Writing poems isn’t easy. Getting them published is ridiculous. You look for places that publish poetry, send them out, remembering to include a self-addressed, stamped envelope, even if you don’t want them back, and then wait. Sometimes you wait six months to find out their fate, because poetry editors are swamped. I wouldn’t want that job.
You know you’ve been rejected when the return envelope is fat, stuffed with the pages you so hopefully sent out. If by some miracle you’ve been accepted, then it will be a thin one, containing only one page declaring the journal’s intention of publishing your poems, or, more likely, just one of them. In that case, a celebration is in order: dinner out, flowers sent to your day job, emails trumpeting the news to your vast distribution list of friends. You might as well hold your own parade, since you’ll be lucky to be paid five bucks for a poem. Most often, your “pay” will consist of a couple of copies of the journal in which it appears, or maybe a year’s subscription, if the editor is feeling really generous.
In the past few weeks, I hit the jackpot. First, goaded on by a friend, I sent four poems to the medical journal Headache, even though from what I could see, they never publish poetry. Imagine my shock when their web editor said that he’d love to put my poems on their web page, and that the editor-in-chief liked them so much, he was going to make room to publish them in the April issue of the print journal, too. They even talked of doing a podcast with me for their web page. Good grief.
Thus emboldened, I sent an older poem to another medical journal — Chest, the journal of the American College of Chest Physicians, which, I learned in Poet’s Market, publishes poems in every issue. I sent two, and they accepted one. This one was called “Autopsy,” about the death of my first (ex) husband. My goodness.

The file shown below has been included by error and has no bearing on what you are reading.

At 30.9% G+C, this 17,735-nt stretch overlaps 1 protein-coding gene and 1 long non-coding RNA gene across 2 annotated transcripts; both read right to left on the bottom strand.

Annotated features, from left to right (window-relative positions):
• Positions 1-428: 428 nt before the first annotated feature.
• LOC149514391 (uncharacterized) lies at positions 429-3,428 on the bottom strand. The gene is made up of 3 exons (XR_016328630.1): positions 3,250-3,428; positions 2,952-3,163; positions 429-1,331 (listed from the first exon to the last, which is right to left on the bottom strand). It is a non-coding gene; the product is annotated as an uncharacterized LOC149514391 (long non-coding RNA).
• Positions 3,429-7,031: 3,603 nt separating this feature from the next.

Hoping for the trifecta, I also flung one out to JAMA, the Journal of the American Medical Association, whose walls I’ve been trying to breach for years, but no such luck. My poet friend Jennifer has suggested I add “M.D.” to my name and see if that doesn’t do the trick, but I’m not that desperate – yet.
At any rate, I now find myself in the odd position of suddenly being a poet who publishes in medical journals. This makes some sense, since I work as a medical librarian, both subscribing to and doing research in a great number of medical journals every weekday. And, let’s face it, a lot of my poems are, shall we say, health-related, though I hasten to point out that I do write about things other than migraines and needles and dementia and ICUs and kids in hospitals. Why, I’ve written entire poems about flowers! Office daffodils with crushes on the UPS man! Tulips toppling in the first frost! Peonies turning themselves inside out! I have; they’ve just never been published.
But I’m drawn, even in other people’s poetry or memoirs, to tales of bodily woe. Tell me Lucia Perillo is a fabulous poet, and I’ll give her a look. Mention she has M.S., and I’ll buy her entire oeuvre, especially if you refer to her wicked sense of humor. (The name of her sly book of essays about her illness is “I’ve Heard the Vultures Singing,” a witty take-off on Virginia Woolf’s “I’ve Heard the Mermaids Singing.”) One essay’s title is so shockingly hilarious, I can’t quote it for you; it’s that naughty. Thank God for her.
Why do I love writers like her so much? I think it comes down to this: they speak the truth. Hand me a book of “Chicken Soup for the Soul” and I’ll most likely throw it across the room. Offer me instead a book like Donald Hall’s “The Best Day The Worst Day,” in which he recounts, with searing honesty, the experience of his wife and fellow poet Jane Kenyon’s ultimately futile attempt to survive cancer – an unputdownable combination of hair-raising poetry and prose – and, well, I can’t put it down.
It’s not that I like to view the world through slate-colored glasses. But you can keep your rosy ones. As the Buddha himself noted, life is full of suffering. He didn’t say life was only suffering, mind you, but he did emphasize we must acknowledge that we’re all going to have our share of grief – and some of us will receive what seems like a wholly unfair extra scoop. So we might as well talk about it, get it out there, and let others know they’re not alone. If everything is perfect in your life, hey, great, good for you, but pardon me if I’m not overly interested in continuing the conversation.
If, on the other hand, you write an entire book, as did Mary Jo Bang, about your grown son’s harrowing suicide, I’ll line up at the book store to buy it. And it will win the 2007 National Book Critics Circle Award in Poetry, because it’s written with such grace and dark precision. Just looking at my poetry bookcase on the wall across from where I’m writing, I notice how many books are about death, illness, war. The human condition.
But also joy. Chaim Potok put this wise conversation in his novel “My Name is Asher Lev.” One character says, “Millions of people can draw. Art is whether or not there is a scream in him wanting to get out in special way.” His companion replies thoughtfully, “Or a laugh. Picasso laughs, too.”